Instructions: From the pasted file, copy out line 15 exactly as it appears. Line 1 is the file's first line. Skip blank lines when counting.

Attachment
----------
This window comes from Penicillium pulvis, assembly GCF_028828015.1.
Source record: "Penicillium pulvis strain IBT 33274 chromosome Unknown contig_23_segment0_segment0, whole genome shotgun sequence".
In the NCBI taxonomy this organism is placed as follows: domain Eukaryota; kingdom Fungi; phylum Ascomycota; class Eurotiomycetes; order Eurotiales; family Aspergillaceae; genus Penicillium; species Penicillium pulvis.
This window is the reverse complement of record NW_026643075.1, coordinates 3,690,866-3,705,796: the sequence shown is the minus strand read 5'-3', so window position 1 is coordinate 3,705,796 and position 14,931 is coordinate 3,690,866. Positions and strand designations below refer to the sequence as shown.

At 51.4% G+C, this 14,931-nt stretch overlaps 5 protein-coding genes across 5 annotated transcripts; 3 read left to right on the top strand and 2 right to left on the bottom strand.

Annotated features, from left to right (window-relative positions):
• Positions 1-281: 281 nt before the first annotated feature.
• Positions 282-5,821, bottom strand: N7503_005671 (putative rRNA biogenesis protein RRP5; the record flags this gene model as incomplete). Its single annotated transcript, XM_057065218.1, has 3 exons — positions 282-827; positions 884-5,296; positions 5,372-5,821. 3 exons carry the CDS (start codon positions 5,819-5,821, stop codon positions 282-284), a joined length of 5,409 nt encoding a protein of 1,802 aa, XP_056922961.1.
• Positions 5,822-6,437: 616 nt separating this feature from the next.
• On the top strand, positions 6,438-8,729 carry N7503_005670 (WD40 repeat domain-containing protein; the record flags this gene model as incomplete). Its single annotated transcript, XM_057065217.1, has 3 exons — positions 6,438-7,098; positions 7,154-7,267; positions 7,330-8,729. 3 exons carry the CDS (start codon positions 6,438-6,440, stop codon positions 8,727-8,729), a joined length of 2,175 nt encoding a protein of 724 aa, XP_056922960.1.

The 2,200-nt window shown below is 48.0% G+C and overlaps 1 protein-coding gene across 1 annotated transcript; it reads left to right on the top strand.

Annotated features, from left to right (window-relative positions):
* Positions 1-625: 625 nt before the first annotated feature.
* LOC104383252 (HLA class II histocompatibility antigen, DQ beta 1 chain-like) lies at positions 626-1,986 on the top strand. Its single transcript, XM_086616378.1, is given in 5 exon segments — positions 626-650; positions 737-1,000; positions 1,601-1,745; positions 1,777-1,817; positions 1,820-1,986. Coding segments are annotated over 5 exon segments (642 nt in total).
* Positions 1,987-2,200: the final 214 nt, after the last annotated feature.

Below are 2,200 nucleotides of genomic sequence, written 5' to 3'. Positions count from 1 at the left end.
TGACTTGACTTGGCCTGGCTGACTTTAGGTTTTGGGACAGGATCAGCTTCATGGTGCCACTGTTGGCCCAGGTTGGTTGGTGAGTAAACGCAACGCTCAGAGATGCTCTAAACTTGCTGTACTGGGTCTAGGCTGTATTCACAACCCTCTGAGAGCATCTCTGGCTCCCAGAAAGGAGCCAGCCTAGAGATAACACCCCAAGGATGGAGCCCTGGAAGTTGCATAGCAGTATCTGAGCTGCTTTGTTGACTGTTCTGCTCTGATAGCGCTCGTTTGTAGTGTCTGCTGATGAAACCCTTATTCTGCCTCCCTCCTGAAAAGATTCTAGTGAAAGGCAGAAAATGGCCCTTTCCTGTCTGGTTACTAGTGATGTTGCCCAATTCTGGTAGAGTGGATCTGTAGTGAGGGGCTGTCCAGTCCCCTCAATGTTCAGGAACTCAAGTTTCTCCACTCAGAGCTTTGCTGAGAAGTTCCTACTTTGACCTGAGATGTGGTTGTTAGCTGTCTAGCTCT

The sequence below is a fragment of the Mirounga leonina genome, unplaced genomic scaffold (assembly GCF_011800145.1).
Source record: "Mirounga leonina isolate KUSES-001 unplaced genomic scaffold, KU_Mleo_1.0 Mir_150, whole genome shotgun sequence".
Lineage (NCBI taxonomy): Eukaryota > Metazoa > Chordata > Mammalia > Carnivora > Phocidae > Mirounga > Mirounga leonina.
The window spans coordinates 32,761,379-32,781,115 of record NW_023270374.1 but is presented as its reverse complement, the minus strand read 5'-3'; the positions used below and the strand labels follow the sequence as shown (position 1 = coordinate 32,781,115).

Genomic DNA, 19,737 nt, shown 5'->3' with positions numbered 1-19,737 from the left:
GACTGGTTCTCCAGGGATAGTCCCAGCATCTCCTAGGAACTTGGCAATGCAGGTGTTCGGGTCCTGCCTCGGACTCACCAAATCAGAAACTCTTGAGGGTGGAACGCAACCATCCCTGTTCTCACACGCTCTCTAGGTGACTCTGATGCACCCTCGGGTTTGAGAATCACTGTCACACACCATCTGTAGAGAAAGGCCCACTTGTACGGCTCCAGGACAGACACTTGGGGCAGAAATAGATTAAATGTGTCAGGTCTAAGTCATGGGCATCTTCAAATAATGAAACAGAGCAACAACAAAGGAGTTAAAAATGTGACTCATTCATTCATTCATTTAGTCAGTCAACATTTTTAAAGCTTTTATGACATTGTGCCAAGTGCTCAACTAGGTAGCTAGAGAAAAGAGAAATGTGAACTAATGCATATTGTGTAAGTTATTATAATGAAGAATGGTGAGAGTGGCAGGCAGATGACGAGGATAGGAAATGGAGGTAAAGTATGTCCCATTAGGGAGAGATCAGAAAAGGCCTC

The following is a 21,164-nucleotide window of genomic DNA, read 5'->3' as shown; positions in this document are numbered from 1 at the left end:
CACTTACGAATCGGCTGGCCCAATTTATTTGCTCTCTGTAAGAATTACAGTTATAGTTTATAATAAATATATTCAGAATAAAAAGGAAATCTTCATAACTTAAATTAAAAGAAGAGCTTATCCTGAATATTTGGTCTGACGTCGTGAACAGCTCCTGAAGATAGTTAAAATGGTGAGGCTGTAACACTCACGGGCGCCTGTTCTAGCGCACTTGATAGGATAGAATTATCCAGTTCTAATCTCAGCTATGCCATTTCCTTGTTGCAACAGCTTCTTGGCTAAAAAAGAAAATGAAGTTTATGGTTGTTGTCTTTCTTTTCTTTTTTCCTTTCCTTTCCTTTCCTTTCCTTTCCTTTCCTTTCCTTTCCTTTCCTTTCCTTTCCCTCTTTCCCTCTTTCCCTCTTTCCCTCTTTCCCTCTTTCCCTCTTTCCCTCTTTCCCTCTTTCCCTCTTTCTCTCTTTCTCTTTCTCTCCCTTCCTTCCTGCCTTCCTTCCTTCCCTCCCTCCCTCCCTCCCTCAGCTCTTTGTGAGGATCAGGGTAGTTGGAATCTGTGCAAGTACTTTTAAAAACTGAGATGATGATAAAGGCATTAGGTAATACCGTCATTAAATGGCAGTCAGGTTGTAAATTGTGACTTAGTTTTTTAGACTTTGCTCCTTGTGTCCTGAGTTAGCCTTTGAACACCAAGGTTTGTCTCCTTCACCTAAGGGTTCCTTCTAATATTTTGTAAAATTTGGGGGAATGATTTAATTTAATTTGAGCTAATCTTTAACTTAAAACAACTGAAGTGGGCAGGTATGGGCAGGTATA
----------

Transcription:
* Positions 1,987-2,200: the final 214 nt, after the last annotated feature.